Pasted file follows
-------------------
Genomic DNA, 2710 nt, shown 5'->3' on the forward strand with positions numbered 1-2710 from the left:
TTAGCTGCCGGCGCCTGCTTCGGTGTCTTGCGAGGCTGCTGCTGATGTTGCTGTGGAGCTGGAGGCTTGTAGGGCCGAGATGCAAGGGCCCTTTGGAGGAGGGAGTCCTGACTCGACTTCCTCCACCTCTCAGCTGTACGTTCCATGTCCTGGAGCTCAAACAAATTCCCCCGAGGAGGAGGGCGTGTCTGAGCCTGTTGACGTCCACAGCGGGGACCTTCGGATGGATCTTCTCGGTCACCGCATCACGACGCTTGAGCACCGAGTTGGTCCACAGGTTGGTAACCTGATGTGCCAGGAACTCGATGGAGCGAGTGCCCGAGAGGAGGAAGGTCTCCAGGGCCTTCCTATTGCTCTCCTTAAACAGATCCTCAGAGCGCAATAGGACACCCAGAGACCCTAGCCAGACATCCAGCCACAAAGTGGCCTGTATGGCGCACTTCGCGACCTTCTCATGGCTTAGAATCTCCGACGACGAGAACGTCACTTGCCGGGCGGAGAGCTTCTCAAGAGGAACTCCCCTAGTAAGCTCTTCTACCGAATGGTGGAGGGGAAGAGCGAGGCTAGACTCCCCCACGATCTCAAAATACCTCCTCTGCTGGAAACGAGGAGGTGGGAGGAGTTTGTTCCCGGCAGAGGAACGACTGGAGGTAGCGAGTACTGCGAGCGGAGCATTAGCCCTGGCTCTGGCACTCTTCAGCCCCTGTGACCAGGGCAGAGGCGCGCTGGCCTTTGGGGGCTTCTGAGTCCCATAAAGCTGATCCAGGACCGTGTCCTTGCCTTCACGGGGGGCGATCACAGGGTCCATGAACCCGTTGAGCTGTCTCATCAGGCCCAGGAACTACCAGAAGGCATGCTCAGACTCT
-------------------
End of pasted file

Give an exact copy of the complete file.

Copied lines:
Genomic DNA, 2710 nt, shown 5'->3' on the forward strand with positions numbered 1-2710 from the left:
TTAGCTGCCGGCGCCTGCTTCGGTGTCTTGCGAGGCTGCTGCTGATGTTGCTGTGGAGCTGGAGGCTTGTAGGGCCGAGATGCAAGGGCCCTTTGGAGGAGGGAGTCCTGACTCGACTTCCTCCACCTCTCAGCTGTACGTTCCATGTCCTGGAGCTCAAACAAATTCCCCCGAGGAGGAGGGCGTGTCTGAGCCTGTTGACGTCCACAGCGGGGACCTTCGGATGGATCTTCTCGGTCACCGCATCACGACGCTTGAGCACCGAGTTGGTCCACAGGTTGGTAACCTGATGTGCCAGGAACTCGATGGAGCGAGTGCCCGAGAGGAGGAAGGTCTCCAGGGCCTTCCTATTGCTCTCCTTAAACAGATCCTCAGAGCGCAATAGGACACCCAGAGACCCTAGCCAGACATCCAGCCACAAAGTGGCCTGTATGGCGCACTTCGCGACCTTCTCATGGCTTAGAATCTCCGACGACGAGAACGTCACTTGCCGGGCGGAGAGCTTCTCAAGAGGAACTCCCCTAGTAAGCTCTTCTACCGAATGGTGGAGGGGAAGAGCGAGGCTAGACTCCCCCACGATCTCAAAATACCTCCTCTGCTGGAAACGAGGAGGTGGGAGGAGTTTGTTCCCGGCAGAGGAACGACTGGAGGTAGCGAGTACTGCGAGCGGAGCATTAGCCCTGGCTCTGGCACTCTTCAGCCCCTGTGACCAGGGCAGAGGCGCGCTGGCCTTTGGGGGCTTCTGAGTCCCATAAAGCTGATCCAGGACCGTGTCCTTGCCTTCACGGGGGGCGATCACAGGGTCCATGAACCCGTTGAGCTGTCTCATCAGGCCCAGGAACTACCAGAAGGCATGCTCAGACTCT